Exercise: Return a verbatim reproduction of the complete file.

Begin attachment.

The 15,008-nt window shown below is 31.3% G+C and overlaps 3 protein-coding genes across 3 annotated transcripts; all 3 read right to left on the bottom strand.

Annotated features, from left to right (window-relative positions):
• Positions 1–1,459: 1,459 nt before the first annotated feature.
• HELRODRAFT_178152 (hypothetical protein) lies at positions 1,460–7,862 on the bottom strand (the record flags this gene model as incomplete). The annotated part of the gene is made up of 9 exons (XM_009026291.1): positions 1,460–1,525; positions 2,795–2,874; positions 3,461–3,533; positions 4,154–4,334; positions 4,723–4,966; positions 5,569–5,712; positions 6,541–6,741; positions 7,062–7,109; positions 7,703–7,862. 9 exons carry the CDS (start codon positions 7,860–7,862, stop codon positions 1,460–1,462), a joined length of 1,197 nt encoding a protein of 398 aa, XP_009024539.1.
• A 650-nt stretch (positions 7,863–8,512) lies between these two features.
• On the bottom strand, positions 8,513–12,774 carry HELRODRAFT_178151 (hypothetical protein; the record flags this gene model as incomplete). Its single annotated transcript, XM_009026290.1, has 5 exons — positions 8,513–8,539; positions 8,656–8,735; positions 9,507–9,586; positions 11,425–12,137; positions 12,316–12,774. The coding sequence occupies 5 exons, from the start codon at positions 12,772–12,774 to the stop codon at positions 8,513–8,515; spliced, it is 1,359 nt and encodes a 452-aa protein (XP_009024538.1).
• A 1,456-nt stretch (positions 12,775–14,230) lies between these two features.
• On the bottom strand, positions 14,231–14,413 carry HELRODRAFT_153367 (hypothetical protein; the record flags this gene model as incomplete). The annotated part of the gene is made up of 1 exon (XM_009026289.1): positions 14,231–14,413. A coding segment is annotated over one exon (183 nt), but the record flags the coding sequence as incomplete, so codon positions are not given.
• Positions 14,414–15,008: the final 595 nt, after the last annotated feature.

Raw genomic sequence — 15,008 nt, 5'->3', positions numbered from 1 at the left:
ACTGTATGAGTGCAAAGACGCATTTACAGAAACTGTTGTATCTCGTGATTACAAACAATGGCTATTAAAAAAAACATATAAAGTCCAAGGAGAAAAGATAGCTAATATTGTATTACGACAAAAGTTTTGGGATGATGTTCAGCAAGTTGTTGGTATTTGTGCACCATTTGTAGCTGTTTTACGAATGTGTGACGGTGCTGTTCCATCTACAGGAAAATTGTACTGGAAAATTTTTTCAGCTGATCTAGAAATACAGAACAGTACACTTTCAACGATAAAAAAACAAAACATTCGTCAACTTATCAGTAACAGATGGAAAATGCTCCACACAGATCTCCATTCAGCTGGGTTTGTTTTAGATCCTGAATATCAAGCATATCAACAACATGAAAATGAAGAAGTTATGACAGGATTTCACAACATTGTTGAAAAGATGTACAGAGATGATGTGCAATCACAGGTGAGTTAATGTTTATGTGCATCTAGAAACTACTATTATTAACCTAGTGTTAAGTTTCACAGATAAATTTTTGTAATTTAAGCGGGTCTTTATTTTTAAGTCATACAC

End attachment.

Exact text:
The 15,008-nt window shown below is 31.3% G+C and overlaps 3 protein-coding genes across 3 annotated transcripts; all 3 read right to left on the bottom strand.

Annotated features, from left to right (window-relative positions):
• Positions 1–1,459: 1,459 nt before the first annotated feature.
• HELRODRAFT_178152 (hypothetical protein) lies at positions 1,460–7,862 on the bottom strand (the record flags this gene model as incomplete). The annotated part of the gene is made up of 9 exons (XM_009026291.1): positions 1,460–1,525; positions 2,795–2,874; positions 3,461–3,533; positions 4,154–4,334; positions 4,723–4,966; positions 5,569–5,712; positions 6,541–6,741; positions 7,062–7,109; positions 7,703–7,862. 9 exons carry the CDS (start codon positions 7,860–7,862, stop codon positions 1,460–1,462), a joined length of 1,197 nt encoding a protein of 398 aa, XP_009024539.1.
• A 650-nt stretch (positions 7,863–8,512) lies between these two features.
• On the bottom strand, positions 8,513–12,774 carry HELRODRAFT_178151 (hypothetical protein; the record flags this gene model as incomplete). Its single annotated transcript, XM_009026290.1, has 5 exons — positions 8,513–8,539; positions 8,656–8,735; positions 9,507–9,586; positions 11,425–12,137; positions 12,316–12,774. The coding sequence occupies 5 exons, from the start codon at positions 12,772–12,774 to the stop codon at positions 8,513–8,515; spliced, it is 1,359 nt and encodes a 452-aa protein (XP_009024538.1).
• A 1,456-nt stretch (positions 12,775–14,230) lies between these two features.
• On the bottom strand, positions 14,231–14,413 carry HELRODRAFT_153367 (hypothetical protein; the record flags this gene model as incomplete). The annotated part of the gene is made up of 1 exon (XM_009026289.1): positions 14,231–14,413. A coding segment is annotated over one exon (183 nt), but the record flags the coding sequence as incomplete, so codon positions are not given.
• Positions 14,414–15,008: the final 595 nt, after the last annotated feature.

Raw genomic sequence — 15,008 nt, 5'->3', positions numbered from 1 at the left:
ACTGTATGAGTGCAAAGACGCATTTACAGAAACTGTTGTATCTCGTGATTACAAACAATGGCTATTAAAAAAAACATATAAAGTCCAAGGAGAAAAGATAGCTAATATTGTATTACGACAAAAGTTTTGGGATGATGTTCAGCAAGTTGTTGGTATTTGTGCACCATTTGTAGCTGTTTTACGAATGTGTGACGGTGCTGTTCCATCTACAGGAAAATTGTACTGGAAAATTTTTTCAGCTGATCTAGAAATACAGAACAGTACACTTTCAACGATAAAAAAACAAAACATTCGTCAACTTATCAGTAACAGATGGAAAATGCTCCACACAGATCTCCATTCAGCTGGGTTTGTTTTAGATCCTGAATATCAAGCATATCAACAACATGAAAATGAAGAAGTTATGACAGGATTTCACAACATTGTTGAAAAGATGTACAGAGATGATGTGCAATCACAGGTGAGTTAATGTTTATGTGCATCTAGAAACTACTATTATTAACCTAGTGTTAAGTTTCACAGATAAATTTTTGTAATTTAAGCGGGTCTTTATTTTTAAGTCATACAC